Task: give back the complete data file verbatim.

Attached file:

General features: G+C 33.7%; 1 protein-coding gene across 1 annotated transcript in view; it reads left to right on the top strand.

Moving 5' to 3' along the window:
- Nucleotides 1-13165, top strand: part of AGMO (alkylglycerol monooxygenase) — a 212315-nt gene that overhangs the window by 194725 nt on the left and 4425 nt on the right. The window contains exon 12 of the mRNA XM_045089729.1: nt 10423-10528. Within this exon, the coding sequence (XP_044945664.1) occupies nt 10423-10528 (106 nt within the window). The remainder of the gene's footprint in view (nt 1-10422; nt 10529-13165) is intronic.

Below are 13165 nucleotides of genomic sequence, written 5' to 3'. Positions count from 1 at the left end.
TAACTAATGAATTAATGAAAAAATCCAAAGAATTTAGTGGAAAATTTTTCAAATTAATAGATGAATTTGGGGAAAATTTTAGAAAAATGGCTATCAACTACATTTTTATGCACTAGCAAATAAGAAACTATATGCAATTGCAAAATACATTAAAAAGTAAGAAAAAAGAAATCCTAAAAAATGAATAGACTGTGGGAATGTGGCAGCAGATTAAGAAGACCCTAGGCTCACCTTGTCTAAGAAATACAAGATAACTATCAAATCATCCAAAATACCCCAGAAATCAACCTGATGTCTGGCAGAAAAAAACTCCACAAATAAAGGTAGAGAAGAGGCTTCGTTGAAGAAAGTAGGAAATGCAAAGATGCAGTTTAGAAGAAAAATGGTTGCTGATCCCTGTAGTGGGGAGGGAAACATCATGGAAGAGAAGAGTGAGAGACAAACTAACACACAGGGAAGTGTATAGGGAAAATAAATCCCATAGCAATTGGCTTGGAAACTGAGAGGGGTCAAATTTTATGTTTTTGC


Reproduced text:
General features: G+C 33.7%; 1 protein-coding gene across 1 annotated transcript in view; it reads left to right on the top strand.

Moving 5' to 3' along the window:
- Nucleotides 1-13165, top strand: part of AGMO (alkylglycerol monooxygenase) — a 212315-nt gene that overhangs the window by 194725 nt on the left and 4425 nt on the right. The window contains exon 12 of the mRNA XM_045089729.1: nt 10423-10528. Within this exon, the coding sequence (XP_044945664.1) occupies nt 10423-10528 (106 nt within the window). The remainder of the gene's footprint in view (nt 1-10422; nt 10529-13165) is intronic.

Below are 13165 nucleotides of genomic sequence, written 5' to 3'. Positions count from 1 at the left end.
TAACTAATGAATTAATGAAAAAATCCAAAGAATTTAGTGGAAAATTTTTCAAATTAATAGATGAATTTGGGGAAAATTTTAGAAAAATGGCTATCAACTACATTTTTATGCACTAGCAAATAAGAAACTATATGCAATTGCAAAATACATTAAAAAGTAAGAAAAAAGAAATCCTAAAAAATGAATAGACTGTGGGAATGTGGCAGCAGATTAAGAAGACCCTAGGCTCACCTTGTCTAAGAAATACAAGATAACTATCAAATCATCCAAAATACCCCAGAAATCAACCTGATGTCTGGCAGAAAAAAACTCCACAAATAAAGGTAGAGAAGAGGCTTCGTTGAAGAAAGTAGGAAATGCAAAGATGCAGTTTAGAAGAAAAATGGTTGCTGATCCCTGTAGTGGGGAGGGAAACATCATGGAAGAGAAGAGTGAGAGACAAACTAACACACAGGGAAGTGTATAGGGAAAATAAATCCCATAGCAATTGGCTTGGAAACTGAGAGGGGTCAAATTTTATGTTTTTGC